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‘Everything they did made this bridge unsafe’: Records show ODOT may have contributed to car going off bridge during snowstorm

Snowplows threw snow and ice onto the shoulder and against the jersey barrier of the I-205 Glenn Jackson bridge creating an icy ramp, police reports indicate.

PORTLAND, Ore. — It seemed like a freak accident during one of the biggest winter storms to hit Portland in years. A driver lost control on an icy bridge and plunged into the Columbia River below.

After a prolonged search, divers eventually found the wreckage three days later. Police identified the driver who died in the February crash as Antonio Amaro Lopez of Portland.

While the Oregon Department of Transportation determined “speed and weather conditions were the primary factors in this tragic crash”— a close examination of the accident by KGW, based on police reports, internal documents and interviews found the government agency responsible for maintaining the I-205 Glenn Jackson bridge created conditions that may have contributed to the crash.

“They (ODOT) said it was caused by driver’s speed. I totally disagree. This was not caused by driver’s speed,” explained Larry Levine, an engineer who specializes in accident investigation and reconstruction. “This was entirely caused by improper plowing and maintenance of this bridge.”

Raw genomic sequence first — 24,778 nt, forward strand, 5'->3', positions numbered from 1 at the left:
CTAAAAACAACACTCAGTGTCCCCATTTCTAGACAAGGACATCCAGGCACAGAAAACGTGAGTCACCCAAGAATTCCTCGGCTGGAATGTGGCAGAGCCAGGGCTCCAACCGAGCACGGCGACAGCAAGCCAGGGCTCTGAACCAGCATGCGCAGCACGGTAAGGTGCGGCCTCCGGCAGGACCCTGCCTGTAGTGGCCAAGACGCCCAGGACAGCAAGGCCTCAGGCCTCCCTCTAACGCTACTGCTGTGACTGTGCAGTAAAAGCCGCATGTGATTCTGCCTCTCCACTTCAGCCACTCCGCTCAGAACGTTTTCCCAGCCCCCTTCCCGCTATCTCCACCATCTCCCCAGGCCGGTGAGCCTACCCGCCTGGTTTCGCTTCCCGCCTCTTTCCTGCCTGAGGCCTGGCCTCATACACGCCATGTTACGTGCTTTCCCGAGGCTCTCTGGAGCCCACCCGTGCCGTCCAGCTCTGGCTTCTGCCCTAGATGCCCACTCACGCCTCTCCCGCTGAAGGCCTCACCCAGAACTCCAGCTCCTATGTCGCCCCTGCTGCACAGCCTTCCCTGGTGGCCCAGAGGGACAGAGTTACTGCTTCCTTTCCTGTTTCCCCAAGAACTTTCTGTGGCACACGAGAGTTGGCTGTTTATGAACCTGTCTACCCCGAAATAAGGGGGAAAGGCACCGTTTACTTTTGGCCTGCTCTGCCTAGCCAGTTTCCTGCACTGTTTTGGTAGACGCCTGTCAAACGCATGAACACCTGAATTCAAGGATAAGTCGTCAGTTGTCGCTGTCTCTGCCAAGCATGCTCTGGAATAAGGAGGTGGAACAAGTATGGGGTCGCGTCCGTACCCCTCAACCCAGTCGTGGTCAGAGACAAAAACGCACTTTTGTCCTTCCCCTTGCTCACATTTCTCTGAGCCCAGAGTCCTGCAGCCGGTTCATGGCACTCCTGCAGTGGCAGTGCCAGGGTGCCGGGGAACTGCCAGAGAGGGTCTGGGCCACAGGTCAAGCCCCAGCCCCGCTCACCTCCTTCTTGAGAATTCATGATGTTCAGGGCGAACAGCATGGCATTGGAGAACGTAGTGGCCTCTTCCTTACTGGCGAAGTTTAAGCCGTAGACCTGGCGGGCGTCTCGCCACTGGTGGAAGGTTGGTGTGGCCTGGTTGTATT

Levine, who reviewed our findings, reports and photos of the scene believes snowplows threw snow and ice onto the shoulder and against the jersey barrier creating an icy ramp— essentially defeating the one and only safety feature preventing a vehicle from going off the bridge.

“Everything they did made this bridge unsafe,” said Levine. 

RELATED: Need 911? Callers in Portland average more than 1 minute on hold

On the evening of February 14, Amaro Lopez started driving home from his family’s restaurant in Hazel Dell. Shortly after he left work—drivers reported a maroon SUV lose control, hit an embankment and go over the side of the Glenn Jackson bridge.

“He was a loving, kind man,” explained one of his daughters, Abi Amaro.

Credit: Family of Antonio Amaro Lopez

Amaro Lopez is remembered as a strong father figure to his immediate family and extended family. He left behind a wife of 35 years, three daughters and grandchildren.

“We’re still trying to figure out our structure at home. He definitely played a big role,” said Amaro.

The 57-year-old loved the outdoors and watching soccer. He was passionate about the restaurant business, Amaro’s Table that he built with his brothers, although nothing was more important than family.

“I just think the love that he gave, is something that we’ll have to learn to live without,” said Amaro, his daughter.

Video of the crash scene taken by Portland police and obtained through a public records request showed the icy conditions on the I-205 Glenn Jackson bridge southbound between Oregon and Washington on February 14.

Internal ODOT records indicated road crews applied liquid chemical deicer that evening.

“There was evidence of recent snowplow activity on the bridge,” wrote Portland Police officer Garrett Dow in an incident report. Dow is a crash reconstructionist with the police bureau’s traffic division.